At any rate, in a special proceeding for administration of an estate, the probate court enjoys ample discretion in determining under what conditions a particular sale would be most beneficial to all persons interested, and appellate courts are wont not to interfere with or attempt to replace the action taken by it unless it be shown that there has been positive abuse of discretion.[6] In the instant case, the offer of Felix Ong to buy the property at a higher price would not make the approval of the sale a grave abuse of discretion because the difference in the prices was not the only factor taken into consideration by the probate court in approving the sale.  As the probate court said:  "The price was not at all bad and although Felix Ong and/or Manuel Ong are willing to pay P50,000.00 more which would benefit the estate, we are not inclined to disapprove the sale on that account alone; as otherwise, this could put the executrix in a very embarrassing position.  After all, the Deed of Sale as executed is in accordance with our order."

Besides, the creditors of the estate and the heirs of the late Ponciano Ong Lacson, including Ponciano Ong Lacson, Jr., who manifested, through counsel, that he has no objection to selling the property to Felix Ong,[7] did not actively oppose the sale of the property to Gan Heng, such that there is no indication that the sale to the said Gan Heng was not beneficial to the estate.

Moreover, Felix Ong did not comply with the provisions of Section 3, Rule 89 of the Rules of Court by submitting a bond in order to prevent the sale of the property.  Said section reads, as follows:

"Sec. 3.  Persons interested may prevent such sale, etc., by giving bond.  - No such authority to sell, mortgage, or otherwise encumber real or personal estate shall be granted if any person interested in the estate gives a bond, in a sum to be fixed by the court, conditioned to pay the debts, expenses of administration, and legacies within such time as the court directs; and such bond shall be for the security of the creditors, as well as of the executor or administrator, and may be prosecuted for the benefit of either."

It results that the Court of Appeals erred in setting aside the order of the probate court approving the sale of the property to Gan Heng; and in ordering the executrix to accept the bid of Felix Ong to buy the property.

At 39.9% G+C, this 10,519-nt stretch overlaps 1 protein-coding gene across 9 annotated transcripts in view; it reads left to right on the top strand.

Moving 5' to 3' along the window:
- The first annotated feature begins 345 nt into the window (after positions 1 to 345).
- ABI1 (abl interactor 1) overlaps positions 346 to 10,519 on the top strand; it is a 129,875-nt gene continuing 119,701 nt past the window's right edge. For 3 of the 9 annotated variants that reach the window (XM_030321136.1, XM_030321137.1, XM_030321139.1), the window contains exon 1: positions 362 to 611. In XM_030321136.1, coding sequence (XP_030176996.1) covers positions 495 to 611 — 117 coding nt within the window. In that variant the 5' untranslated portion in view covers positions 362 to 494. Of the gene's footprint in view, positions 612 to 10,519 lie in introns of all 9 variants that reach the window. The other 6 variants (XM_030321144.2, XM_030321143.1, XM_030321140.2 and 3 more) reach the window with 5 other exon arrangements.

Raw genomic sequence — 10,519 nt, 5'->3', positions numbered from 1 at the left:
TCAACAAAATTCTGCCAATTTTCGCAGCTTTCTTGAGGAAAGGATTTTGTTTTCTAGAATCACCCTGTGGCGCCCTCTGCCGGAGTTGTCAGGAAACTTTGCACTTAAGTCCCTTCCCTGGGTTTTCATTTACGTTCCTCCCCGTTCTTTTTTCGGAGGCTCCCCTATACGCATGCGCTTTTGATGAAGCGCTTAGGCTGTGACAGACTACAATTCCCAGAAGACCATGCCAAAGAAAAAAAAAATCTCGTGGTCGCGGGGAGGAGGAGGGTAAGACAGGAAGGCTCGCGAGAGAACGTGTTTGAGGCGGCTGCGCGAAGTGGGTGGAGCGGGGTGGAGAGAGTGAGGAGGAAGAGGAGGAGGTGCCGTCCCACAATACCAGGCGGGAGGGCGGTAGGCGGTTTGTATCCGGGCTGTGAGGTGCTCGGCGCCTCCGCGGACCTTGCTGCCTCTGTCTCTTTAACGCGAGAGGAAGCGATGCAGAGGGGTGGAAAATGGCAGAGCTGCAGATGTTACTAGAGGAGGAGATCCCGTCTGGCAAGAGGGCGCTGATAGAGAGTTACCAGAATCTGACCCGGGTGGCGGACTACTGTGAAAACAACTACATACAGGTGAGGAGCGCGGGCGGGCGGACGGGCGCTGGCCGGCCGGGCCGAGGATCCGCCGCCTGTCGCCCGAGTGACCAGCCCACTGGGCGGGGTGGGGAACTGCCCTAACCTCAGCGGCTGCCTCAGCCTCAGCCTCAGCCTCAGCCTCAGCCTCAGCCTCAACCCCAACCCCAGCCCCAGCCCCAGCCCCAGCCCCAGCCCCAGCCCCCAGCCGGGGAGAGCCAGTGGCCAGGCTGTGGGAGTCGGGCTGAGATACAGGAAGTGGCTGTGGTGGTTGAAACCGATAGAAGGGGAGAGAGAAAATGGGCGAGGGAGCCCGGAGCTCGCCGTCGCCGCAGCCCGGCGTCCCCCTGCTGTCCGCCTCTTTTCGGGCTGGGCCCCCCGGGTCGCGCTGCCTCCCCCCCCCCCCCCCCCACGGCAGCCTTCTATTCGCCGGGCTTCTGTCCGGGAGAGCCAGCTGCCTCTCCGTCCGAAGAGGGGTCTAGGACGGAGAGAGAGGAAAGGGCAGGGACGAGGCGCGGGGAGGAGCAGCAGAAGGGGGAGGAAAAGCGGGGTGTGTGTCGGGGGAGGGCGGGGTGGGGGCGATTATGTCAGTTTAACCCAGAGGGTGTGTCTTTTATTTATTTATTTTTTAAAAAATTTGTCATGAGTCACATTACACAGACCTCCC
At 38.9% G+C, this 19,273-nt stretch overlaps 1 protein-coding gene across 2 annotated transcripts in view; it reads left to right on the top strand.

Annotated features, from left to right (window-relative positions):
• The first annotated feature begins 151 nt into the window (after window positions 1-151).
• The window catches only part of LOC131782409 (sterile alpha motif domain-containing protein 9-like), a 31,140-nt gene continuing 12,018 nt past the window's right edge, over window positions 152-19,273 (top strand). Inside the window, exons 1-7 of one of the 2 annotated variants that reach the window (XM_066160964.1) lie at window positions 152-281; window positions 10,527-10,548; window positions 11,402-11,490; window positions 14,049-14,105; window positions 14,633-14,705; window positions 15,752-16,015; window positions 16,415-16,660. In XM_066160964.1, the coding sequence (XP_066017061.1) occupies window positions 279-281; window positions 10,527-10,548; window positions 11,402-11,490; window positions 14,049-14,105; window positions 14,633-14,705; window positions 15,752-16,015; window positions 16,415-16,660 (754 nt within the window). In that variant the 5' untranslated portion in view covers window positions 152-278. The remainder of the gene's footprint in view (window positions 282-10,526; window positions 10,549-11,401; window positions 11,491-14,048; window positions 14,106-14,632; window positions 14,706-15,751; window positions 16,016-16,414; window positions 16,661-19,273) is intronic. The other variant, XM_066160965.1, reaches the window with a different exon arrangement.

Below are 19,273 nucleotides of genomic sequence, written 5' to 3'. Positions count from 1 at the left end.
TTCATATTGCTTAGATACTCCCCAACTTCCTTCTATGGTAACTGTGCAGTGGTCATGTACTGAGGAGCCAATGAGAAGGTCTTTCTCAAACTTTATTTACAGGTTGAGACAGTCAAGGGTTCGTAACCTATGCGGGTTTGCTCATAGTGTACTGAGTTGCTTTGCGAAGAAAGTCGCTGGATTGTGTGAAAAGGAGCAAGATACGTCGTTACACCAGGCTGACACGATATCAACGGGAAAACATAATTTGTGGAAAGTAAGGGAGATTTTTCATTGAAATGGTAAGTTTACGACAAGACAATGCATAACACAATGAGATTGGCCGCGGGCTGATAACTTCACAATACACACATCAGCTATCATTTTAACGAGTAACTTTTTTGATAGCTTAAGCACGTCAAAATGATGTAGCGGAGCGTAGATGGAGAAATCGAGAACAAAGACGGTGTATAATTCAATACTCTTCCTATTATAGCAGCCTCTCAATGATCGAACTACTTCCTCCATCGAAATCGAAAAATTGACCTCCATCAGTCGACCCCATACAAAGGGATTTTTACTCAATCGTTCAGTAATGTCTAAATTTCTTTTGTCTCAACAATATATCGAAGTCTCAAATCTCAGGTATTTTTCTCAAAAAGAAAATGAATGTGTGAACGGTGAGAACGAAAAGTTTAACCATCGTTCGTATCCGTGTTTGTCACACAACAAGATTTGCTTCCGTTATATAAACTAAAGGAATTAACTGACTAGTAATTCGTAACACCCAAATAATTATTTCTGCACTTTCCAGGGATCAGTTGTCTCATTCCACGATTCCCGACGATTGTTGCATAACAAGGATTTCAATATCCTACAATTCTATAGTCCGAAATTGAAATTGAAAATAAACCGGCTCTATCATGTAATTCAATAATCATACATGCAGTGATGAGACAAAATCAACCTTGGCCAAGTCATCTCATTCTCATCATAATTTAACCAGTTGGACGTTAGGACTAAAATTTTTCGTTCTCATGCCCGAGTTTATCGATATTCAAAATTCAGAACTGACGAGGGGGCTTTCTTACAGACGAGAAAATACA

With respect to the prayer of the executrix that she be allowed to withdraw her Motion to Approve Sale and Motion to Sell, which she filed with the probate court, on the ground that the said sale is detrimental to the estate because the property is now worth P1,000,000.00, it is important to bear in mind that the sale was actually made and the vendee, intervenor herein, made the purchase in good faith.  He had already paid the purchase price to the executrix who used part of it "to pay the estate and inheritance taxes due from the estate of the late Ponciano Ong Lacson, Sr., and his late wife Eugenia Ocampo Lacson as well as in the necessary repairs made to preserve the family residence and the 4-pdoor apartment building belonging to the estate."[8] It would be highly iniquitous to set aside the sale after the executrix had accepted benefits therefrom.  Besides, it has already been held that the subsequent increase in the value of the property is not sufficient reason for turning down a conveyance made by an administrator of an estate.[9]

WHEREFORE, the judgment appealed from is hereby reversed, and another one entered affirming the order of the probate court issued in Spec. Proc. No. Q-14700 of the Court of First Instance of Rizal, Branxh IX, Quezon City, entitled:  "Testate Estate of the Late Ponciano Ong Lacson, Sr., Dra. Elena Ong Escutin, executrix," on August 10, 1978.  With costs against Felix Ong.

SO ORDERED.

Barredo, (Chairman), Guerrero, and De Castro, JJ., concur.
Aquino, J., in the result.



[1] Rollo, p. 51.

[2] Id., p. 58.

[3] Id., p. 67.

[4] Saguinsin vs. Lindayag, 116 Phil. 1193.

[5] Litonjua vs. Montilla, 90 Phil. 757.

[6] Fernandez vs. Montejo, 109 Phil. 701.

[7] Rollo, p. 132.

[8] Id., p. 127.

[9] Cruz vs. Ilagan, 81 Phil. 554.